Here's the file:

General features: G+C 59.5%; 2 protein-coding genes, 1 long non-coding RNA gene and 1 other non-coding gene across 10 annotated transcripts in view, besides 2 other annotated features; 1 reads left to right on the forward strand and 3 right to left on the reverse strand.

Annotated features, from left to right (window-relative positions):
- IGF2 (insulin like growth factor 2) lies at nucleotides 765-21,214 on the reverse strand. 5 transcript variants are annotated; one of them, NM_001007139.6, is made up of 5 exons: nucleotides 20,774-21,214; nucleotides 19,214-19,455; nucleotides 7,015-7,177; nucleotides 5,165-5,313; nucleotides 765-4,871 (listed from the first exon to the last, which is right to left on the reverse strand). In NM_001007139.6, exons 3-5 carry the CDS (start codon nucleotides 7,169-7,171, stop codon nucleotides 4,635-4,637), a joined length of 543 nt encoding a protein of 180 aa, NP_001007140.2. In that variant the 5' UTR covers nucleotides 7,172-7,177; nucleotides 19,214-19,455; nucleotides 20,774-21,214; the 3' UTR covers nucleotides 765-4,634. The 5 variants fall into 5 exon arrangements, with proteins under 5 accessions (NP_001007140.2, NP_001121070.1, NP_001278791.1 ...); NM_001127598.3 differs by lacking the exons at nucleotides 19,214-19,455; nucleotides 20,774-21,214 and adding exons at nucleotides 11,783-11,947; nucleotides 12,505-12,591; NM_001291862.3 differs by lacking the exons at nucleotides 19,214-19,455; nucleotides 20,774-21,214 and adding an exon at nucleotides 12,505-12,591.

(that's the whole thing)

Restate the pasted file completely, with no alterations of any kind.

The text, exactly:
General features: G+C 59.5%; 2 protein-coding genes, 1 long non-coding RNA gene and 1 other non-coding gene across 10 annotated transcripts in view, besides 2 other annotated features; 1 reads left to right on the forward strand and 3 right to left on the reverse strand.

Annotated features, from left to right (window-relative positions):
- IGF2 (insulin like growth factor 2) lies at nucleotides 765-21,214 on the reverse strand. 5 transcript variants are annotated; one of them, NM_001007139.6, is made up of 5 exons: nucleotides 20,774-21,214; nucleotides 19,214-19,455; nucleotides 7,015-7,177; nucleotides 5,165-5,313; nucleotides 765-4,871 (listed from the first exon to the last, which is right to left on the reverse strand). In NM_001007139.6, exons 3-5 carry the CDS (start codon nucleotides 7,169-7,171, stop codon nucleotides 4,635-4,637), a joined length of 543 nt encoding a protein of 180 aa, NP_001007140.2. In that variant the 5' UTR covers nucleotides 7,172-7,177; nucleotides 19,214-19,455; nucleotides 20,774-21,214; the 3' UTR covers nucleotides 765-4,634. The 5 variants fall into 5 exon arrangements, with proteins under 5 accessions (NP_001007140.2, NP_001121070.1, NP_001278791.1 ...); NM_001127598.3 differs by lacking the exons at nucleotides 19,214-19,455; nucleotides 20,774-21,214 and adding exons at nucleotides 11,783-11,947; nucleotides 12,505-12,591; NM_001291862.3 differs by lacking the exons at nucleotides 19,214-19,455; nucleotides 20,774-21,214 and adding an exon at nucleotides 12,505-12,591.